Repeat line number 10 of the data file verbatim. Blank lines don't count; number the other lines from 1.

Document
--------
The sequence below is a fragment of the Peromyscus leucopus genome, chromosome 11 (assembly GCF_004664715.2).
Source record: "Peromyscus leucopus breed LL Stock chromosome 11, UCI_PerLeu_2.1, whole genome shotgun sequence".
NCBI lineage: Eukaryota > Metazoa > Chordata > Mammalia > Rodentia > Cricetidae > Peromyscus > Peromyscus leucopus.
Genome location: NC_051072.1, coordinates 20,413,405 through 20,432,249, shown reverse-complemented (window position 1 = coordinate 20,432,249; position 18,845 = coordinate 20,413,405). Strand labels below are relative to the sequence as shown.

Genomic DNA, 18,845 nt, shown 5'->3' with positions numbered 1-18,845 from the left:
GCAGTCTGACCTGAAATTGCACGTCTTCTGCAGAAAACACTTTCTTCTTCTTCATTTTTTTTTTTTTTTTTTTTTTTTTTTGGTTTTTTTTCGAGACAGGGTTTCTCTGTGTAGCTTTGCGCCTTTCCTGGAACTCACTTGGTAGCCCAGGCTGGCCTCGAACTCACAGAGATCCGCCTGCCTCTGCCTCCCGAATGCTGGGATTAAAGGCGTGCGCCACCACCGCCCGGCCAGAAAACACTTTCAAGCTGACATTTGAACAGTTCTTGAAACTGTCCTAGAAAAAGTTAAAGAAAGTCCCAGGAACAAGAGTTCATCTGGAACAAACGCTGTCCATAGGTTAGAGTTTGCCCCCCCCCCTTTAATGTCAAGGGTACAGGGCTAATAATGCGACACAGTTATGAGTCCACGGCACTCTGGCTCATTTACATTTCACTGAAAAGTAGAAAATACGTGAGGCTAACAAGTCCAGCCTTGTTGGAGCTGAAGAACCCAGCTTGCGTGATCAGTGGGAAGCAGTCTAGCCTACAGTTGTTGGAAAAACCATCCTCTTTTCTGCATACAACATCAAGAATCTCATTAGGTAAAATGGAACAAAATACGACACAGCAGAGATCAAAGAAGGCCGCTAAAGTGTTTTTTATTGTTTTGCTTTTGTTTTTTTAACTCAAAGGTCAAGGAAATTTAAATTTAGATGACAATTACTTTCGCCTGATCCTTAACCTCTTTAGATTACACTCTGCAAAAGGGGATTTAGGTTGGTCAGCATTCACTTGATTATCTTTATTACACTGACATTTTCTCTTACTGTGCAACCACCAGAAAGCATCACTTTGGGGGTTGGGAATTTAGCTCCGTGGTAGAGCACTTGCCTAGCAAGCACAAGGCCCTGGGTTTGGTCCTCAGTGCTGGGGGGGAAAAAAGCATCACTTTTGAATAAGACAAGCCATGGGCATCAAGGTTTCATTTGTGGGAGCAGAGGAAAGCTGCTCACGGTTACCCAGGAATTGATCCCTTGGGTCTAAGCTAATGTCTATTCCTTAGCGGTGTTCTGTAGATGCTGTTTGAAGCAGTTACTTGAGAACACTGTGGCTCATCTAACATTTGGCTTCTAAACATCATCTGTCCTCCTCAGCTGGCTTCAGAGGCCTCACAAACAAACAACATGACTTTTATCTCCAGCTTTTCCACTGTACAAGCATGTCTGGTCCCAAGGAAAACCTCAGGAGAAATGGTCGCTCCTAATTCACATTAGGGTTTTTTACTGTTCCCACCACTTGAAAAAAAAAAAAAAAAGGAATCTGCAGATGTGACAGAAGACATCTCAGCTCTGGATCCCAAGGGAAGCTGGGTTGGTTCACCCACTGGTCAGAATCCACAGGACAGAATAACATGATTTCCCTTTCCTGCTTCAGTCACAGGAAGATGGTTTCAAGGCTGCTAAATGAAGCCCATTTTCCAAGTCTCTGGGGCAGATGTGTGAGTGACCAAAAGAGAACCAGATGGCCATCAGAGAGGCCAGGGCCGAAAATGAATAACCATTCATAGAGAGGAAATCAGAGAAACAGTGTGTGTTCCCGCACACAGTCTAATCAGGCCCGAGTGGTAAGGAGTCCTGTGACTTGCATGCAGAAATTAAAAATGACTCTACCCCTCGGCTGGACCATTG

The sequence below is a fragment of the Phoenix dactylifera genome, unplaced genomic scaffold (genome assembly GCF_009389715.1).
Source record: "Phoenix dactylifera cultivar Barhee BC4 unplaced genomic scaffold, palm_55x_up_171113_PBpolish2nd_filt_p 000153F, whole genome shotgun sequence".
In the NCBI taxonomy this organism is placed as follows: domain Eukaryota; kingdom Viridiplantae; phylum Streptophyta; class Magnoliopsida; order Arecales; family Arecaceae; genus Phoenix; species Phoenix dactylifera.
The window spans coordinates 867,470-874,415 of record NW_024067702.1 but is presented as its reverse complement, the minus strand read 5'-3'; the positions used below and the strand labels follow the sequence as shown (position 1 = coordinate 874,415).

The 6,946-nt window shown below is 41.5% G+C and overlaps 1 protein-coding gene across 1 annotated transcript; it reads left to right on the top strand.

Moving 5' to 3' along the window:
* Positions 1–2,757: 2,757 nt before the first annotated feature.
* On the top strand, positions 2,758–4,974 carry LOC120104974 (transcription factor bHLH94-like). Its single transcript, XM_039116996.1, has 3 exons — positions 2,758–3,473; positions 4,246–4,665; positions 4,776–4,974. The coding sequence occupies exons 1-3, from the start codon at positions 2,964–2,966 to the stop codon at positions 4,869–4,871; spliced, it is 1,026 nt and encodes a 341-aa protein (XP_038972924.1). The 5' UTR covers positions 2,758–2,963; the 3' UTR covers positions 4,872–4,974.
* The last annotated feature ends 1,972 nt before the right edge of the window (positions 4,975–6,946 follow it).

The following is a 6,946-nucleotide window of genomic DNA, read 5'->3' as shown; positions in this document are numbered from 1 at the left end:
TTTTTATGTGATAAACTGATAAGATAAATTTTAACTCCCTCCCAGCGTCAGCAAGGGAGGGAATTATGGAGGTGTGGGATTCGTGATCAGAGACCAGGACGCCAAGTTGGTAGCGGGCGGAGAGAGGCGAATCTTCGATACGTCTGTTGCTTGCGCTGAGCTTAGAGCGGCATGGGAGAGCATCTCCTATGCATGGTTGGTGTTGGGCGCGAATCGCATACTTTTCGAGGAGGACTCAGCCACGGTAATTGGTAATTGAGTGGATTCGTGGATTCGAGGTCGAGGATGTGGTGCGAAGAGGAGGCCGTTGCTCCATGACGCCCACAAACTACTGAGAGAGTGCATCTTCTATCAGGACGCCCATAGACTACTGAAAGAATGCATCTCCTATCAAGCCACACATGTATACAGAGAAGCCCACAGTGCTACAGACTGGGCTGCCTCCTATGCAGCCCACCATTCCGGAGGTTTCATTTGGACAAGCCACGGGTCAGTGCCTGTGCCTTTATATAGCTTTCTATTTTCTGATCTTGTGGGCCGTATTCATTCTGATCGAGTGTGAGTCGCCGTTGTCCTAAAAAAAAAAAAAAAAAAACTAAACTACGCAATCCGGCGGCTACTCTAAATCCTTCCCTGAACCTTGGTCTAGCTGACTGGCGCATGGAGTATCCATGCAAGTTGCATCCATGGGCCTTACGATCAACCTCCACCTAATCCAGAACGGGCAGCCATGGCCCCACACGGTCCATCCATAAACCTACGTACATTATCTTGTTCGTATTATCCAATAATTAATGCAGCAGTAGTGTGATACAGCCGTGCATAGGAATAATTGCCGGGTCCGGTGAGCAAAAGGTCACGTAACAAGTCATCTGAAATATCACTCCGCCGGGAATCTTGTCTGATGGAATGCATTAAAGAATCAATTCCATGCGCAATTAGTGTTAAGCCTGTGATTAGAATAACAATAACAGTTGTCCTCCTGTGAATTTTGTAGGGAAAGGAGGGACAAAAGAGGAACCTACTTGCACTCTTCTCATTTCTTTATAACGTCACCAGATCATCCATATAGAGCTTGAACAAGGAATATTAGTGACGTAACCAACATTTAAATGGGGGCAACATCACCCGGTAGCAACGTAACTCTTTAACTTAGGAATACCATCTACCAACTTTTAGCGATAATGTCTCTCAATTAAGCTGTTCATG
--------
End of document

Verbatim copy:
The window spans coordinates 867,470-874,415 of record NW_024067702.1 but is presented as its reverse complement, the minus strand read 5'-3'; the positions used below and the strand labels follow the sequence as shown (position 1 = coordinate 874,415).